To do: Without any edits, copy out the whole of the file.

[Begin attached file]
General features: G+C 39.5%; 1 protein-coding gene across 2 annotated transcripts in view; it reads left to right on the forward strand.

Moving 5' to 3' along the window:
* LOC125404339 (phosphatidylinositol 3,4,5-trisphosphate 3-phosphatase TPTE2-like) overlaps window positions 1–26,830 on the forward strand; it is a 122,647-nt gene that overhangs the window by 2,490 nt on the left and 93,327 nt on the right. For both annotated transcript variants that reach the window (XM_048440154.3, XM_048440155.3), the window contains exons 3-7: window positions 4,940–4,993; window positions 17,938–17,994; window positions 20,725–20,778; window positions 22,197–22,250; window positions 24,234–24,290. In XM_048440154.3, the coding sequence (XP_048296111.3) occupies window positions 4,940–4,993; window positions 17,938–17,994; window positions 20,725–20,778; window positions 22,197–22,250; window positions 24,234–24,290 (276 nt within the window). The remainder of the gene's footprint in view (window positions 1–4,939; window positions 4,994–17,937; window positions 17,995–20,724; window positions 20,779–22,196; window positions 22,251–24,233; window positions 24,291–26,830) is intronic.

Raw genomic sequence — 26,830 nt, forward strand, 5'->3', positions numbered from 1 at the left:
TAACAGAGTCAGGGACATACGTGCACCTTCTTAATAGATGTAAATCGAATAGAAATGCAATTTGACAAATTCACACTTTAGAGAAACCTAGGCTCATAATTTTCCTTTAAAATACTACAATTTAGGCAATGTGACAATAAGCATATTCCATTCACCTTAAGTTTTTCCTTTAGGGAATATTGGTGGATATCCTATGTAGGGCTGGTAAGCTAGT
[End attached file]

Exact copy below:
General features: G+C 39.5%; 1 protein-coding gene across 2 annotated transcripts in view; it reads left to right on the forward strand.

Moving 5' to 3' along the window:
* LOC125404339 (phosphatidylinositol 3,4,5-trisphosphate 3-phosphatase TPTE2-like) overlaps window positions 1–26,830 on the forward strand; it is a 122,647-nt gene that overhangs the window by 2,490 nt on the left and 93,327 nt on the right. For both annotated transcript variants that reach the window (XM_048440154.3, XM_048440155.3), the window contains exons 3-7: window positions 4,940–4,993; window positions 17,938–17,994; window positions 20,725–20,778; window positions 22,197–22,250; window positions 24,234–24,290. In XM_048440154.3, the coding sequence (XP_048296111.3) occupies window positions 4,940–4,993; window positions 17,938–17,994; window positions 20,725–20,778; window positions 22,197–22,250; window positions 24,234–24,290 (276 nt within the window). The remainder of the gene's footprint in view (window positions 1–4,939; window positions 4,994–17,937; window positions 17,995–20,724; window positions 20,779–22,196; window positions 22,251–24,233; window positions 24,291–26,830) is intronic.

Raw genomic sequence — 26,830 nt, forward strand, 5'->3', positions numbered from 1 at the left:
TAACAGAGTCAGGGACATACGTGCACCTTCTTAATAGATGTAAATCGAATAGAAATGCAATTTGACAAATTCACACTTTAGAGAAACCTAGGCTCATAATTTTCCTTTAAAATACTACAATTTAGGCAATGTGACAATAAGCATATTCCATTCACCTTAAGTTTTTCCTTTAGGGAATATTGGTGGATATCCTATGTAGGGCTGGTAAGCTAGT